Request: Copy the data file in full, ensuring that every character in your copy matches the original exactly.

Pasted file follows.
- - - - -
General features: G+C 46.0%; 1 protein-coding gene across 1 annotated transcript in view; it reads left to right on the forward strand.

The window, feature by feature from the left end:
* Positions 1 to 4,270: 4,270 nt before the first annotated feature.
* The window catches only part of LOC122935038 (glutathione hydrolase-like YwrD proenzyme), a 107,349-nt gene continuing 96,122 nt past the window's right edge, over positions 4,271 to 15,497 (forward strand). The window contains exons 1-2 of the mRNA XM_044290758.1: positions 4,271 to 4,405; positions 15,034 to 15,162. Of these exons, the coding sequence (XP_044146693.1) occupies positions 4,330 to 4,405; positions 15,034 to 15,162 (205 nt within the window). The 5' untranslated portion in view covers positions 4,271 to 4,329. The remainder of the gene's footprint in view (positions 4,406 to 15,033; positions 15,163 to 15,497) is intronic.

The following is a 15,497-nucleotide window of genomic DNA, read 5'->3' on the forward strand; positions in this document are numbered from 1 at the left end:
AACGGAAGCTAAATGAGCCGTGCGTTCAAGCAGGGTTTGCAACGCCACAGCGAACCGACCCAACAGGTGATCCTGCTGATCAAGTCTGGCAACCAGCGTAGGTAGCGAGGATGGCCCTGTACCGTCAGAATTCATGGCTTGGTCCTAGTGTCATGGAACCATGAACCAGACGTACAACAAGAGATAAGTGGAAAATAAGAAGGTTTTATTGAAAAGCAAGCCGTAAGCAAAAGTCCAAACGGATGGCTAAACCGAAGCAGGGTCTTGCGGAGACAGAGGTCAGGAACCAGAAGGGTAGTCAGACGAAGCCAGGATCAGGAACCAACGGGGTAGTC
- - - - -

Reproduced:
General features: G+C 46.0%; 1 protein-coding gene across 1 annotated transcript in view; it reads left to right on the forward strand.

The window, feature by feature from the left end:
* Positions 1 to 4,270: 4,270 nt before the first annotated feature.
* The window catches only part of LOC122935038 (glutathione hydrolase-like YwrD proenzyme), a 107,349-nt gene continuing 96,122 nt past the window's right edge, over positions 4,271 to 15,497 (forward strand). The window contains exons 1-2 of the mRNA XM_044290758.1: positions 4,271 to 4,405; positions 15,034 to 15,162. Of these exons, the coding sequence (XP_044146693.1) occupies positions 4,330 to 4,405; positions 15,034 to 15,162 (205 nt within the window). The 5' untranslated portion in view covers positions 4,271 to 4,329. The remainder of the gene's footprint in view (positions 4,406 to 15,033; positions 15,163 to 15,497) is intronic.

The following is a 15,497-nucleotide window of genomic DNA, read 5'->3' on the forward strand; positions in this document are numbered from 1 at the left end:
AACGGAAGCTAAATGAGCCGTGCGTTCAAGCAGGGTTTGCAACGCCACAGCGAACCGACCCAACAGGTGATCCTGCTGATCAAGTCTGGCAACCAGCGTAGGTAGCGAGGATGGCCCTGTACCGTCAGAATTCATGGCTTGGTCCTAGTGTCATGGAACCATGAACCAGACGTACAACAAGAGATAAGTGGAAAATAAGAAGGTTTTATTGAAAAGCAAGCCGTAAGCAAAAGTCCAAACGGATGGCTAAACCGAAGCAGGGTCTTGCGGAGACAGAGGTCAGGAACCAGAAGGGTAGTCAGACGAAGCCAGGATCAGGAACCAACGGGGTAGTC